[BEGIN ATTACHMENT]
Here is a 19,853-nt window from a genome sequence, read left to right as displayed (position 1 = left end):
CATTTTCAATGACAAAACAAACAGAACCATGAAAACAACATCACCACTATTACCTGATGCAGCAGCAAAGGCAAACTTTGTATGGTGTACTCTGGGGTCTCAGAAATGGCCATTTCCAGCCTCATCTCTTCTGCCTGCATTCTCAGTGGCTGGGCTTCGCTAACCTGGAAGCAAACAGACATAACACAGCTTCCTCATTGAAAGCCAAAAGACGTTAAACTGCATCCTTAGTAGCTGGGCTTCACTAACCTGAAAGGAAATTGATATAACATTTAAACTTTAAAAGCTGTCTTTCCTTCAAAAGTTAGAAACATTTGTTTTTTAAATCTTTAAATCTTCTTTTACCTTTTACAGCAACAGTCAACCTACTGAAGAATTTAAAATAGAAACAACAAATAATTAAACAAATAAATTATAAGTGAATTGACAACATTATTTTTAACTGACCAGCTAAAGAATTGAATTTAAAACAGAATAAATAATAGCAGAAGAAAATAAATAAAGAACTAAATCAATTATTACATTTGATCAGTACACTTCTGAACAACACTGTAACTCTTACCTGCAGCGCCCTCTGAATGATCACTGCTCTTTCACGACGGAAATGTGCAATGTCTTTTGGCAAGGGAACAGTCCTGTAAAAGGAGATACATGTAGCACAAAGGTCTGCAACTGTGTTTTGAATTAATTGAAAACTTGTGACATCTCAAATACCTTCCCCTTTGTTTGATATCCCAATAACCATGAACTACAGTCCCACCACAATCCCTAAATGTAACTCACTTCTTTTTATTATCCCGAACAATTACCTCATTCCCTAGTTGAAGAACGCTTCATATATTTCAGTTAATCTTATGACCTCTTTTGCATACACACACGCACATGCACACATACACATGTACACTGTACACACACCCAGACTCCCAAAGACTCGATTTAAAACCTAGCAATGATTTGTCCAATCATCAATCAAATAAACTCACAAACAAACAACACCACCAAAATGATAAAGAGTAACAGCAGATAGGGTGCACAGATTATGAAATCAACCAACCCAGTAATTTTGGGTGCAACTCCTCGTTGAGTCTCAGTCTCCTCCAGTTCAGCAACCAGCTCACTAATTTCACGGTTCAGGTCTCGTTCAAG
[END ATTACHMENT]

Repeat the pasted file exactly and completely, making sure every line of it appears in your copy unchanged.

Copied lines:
Here is a 19,853-nt window from a genome sequence, read left to right as displayed (position 1 = left end):
CATTTTCAATGACAAAACAAACAGAACCATGAAAACAACATCACCACTATTACCTGATGCAGCAGCAAAGGCAAACTTTGTATGGTGTACTCTGGGGTCTCAGAAATGGCCATTTCCAGCCTCATCTCTTCTGCCTGCATTCTCAGTGGCTGGGCTTCGCTAACCTGGAAGCAAACAGACATAACACAGCTTCCTCATTGAAAGCCAAAAGACGTTAAACTGCATCCTTAGTAGCTGGGCTTCACTAACCTGAAAGGAAATTGATATAACATTTAAACTTTAAAAGCTGTCTTTCCTTCAAAAGTTAGAAACATTTGTTTTTTAAATCTTTAAATCTTCTTTTACCTTTTACAGCAACAGTCAACCTACTGAAGAATTTAAAATAGAAACAACAAATAATTAAACAAATAAATTATAAGTGAATTGACAACATTATTTTTAACTGACCAGCTAAAGAATTGAATTTAAAACAGAATAAATAATAGCAGAAGAAAATAAATAAAGAACTAAATCAATTATTACATTTGATCAGTACACTTCTGAACAACACTGTAACTCTTACCTGCAGCGCCCTCTGAATGATCACTGCTCTTTCACGACGGAAATGTGCAATGTCTTTTGGCAAGGGAACAGTCCTGTAAAAGGAGATACATGTAGCACAAAGGTCTGCAACTGTGTTTTGAATTAATTGAAAACTTGTGACATCTCAAATACCTTCCCCTTTGTTTGATATCCCAATAACCATGAACTACAGTCCCACCACAATCCCTAAATGTAACTCACTTCTTTTTATTATCCCGAACAATTACCTCATTCCCTAGTTGAAGAACGCTTCATATATTTCAGTTAATCTTATGACCTCTTTTGCATACACACACGCACATGCACACATACACATGTACACTGTACACACACCCAGACTCCCAAAGACTCGATTTAAAACCTAGCAATGATTTGTCCAATCATCAATCAAATAAACTCACAAACAAACAACACCACCAAAATGATAAAGAGTAACAGCAGATAGGGTGCACAGATTATGAAATCAACCAACCCAGTAATTTTGGGTGCAACTCCTCGTTGAGTCTCAGTCTCCTCCAGTTCAGCAACCAGCTCACTAATTTCACGGTTCAGGTCTCGTTCAAG